BMC proposal for LBT on builders raises hackles

BMC proposal for LBT on builders raises hackles

PROPERTY prices in the city could go up further,with BMC considering a proposal to bring construction activity under the purview of local body tax (LBT).

PROPERTY prices in the city could go up further,with BMC considering a proposal to bring construction activity under the purview of local body tax (LBT). BMC proposes to charge LBT from builders on per square metre basis.

As per the proposal,for every floor up to four storeys,LBT will be Rs 100 per sq m. For a building without an elevator,it will be Rs 150 per sq m up to seven floors. Beyond seven floors,LBT will be Rs 200 per sq m. “The proposal is at a nascent stage. We will call for suggestions from organisations,including the construction industry. There is no specific mandate to tax builders as of now,but there is an option to amend LBT rules,” a senior BMC official said.

Santosh Dalvi,partner at KPMG and indirect tax expert,said levying LBT on constructions could be a mechanism to simplify tax calculation.

“Builders anyway import raw material such as cement and sand. So,instead of taxing every individual consignment,BMC is looking at taxing the end product,” said Dalvi. BMC will,however,have to iron out the concept to avoid double taxation in case developers are purchasing raw material locally from a company importing them.


Construction companies are yet to hear from BMC on the proposal,but builders have started opposing the move. They contend that multiple taxes have pushed up property prices. “We pay for fungible FSI and development charges. This new tax will put more burden on the real estate industry. It will ultimately be passed on to the consumer,” said Mayur Shah,managing director,Marathon Group,a developer.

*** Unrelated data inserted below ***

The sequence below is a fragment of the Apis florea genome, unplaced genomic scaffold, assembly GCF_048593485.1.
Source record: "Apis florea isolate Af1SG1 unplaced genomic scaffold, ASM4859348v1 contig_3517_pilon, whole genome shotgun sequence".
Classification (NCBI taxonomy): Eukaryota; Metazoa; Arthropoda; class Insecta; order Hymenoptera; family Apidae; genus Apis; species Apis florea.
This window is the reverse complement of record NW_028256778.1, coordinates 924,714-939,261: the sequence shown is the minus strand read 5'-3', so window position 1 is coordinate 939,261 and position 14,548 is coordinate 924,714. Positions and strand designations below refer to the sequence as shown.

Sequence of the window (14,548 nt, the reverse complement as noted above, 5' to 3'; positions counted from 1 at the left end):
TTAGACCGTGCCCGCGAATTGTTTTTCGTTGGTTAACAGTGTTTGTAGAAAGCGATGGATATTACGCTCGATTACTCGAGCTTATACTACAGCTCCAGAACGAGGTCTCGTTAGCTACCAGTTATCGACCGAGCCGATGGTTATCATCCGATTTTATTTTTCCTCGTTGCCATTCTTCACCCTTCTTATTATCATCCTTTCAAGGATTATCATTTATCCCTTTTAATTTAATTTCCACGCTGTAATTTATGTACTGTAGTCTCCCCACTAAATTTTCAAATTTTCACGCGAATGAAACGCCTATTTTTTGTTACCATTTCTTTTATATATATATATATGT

Vimal Shah,managing director,Hubtown (earlier known as Ackruti Developers),agreed that the government should draw a line beyond which it should not tax the real estate industry. “This is a crucial concern if the government wants affordable housing for the common man,” said Shah.

Pankaj Kapoor,founder and managing director of Liases Foras,a real estate rating and research firm,said,“If the government taxes the construction industry further,it is killing whatever little incentive the sector has to remain in business.”

Traders have been protesting LBT for almost a week now.

Property prices up 66% in 4 years: Report

A report by real estate consultancy Jones Lang LaSalle says Mumbai has seen a sharp rise in property prices in the past four years. “Over the past four years,property valuations in the financial capital have increased by an average of 66 per cent,” said Ramesh Nair,managing director,West,JLL (India). The rise was 52 per cent in Gurgaon and 46 per cent in Bangalore.

The Malad-Borivali belt has seen the highest increase of 85 per cent,while in south Mumbai,it has been the lowest at 42 per cent. “The primary reasons for Mumbai’s ‘unreal’ price movements is the limited supply of ‘clear’ land,” said Nair. Yet another reason is the reduction in new launches during this period,says the report. The price rise is also attributed to the civic body changing construction norms through new Development Control Rules (DCR),hints the report. “The new DCR rules caused many projects to come to a grinding halt as developers and architects struggled to adapt projects to a new set of mandatory norms,” it said.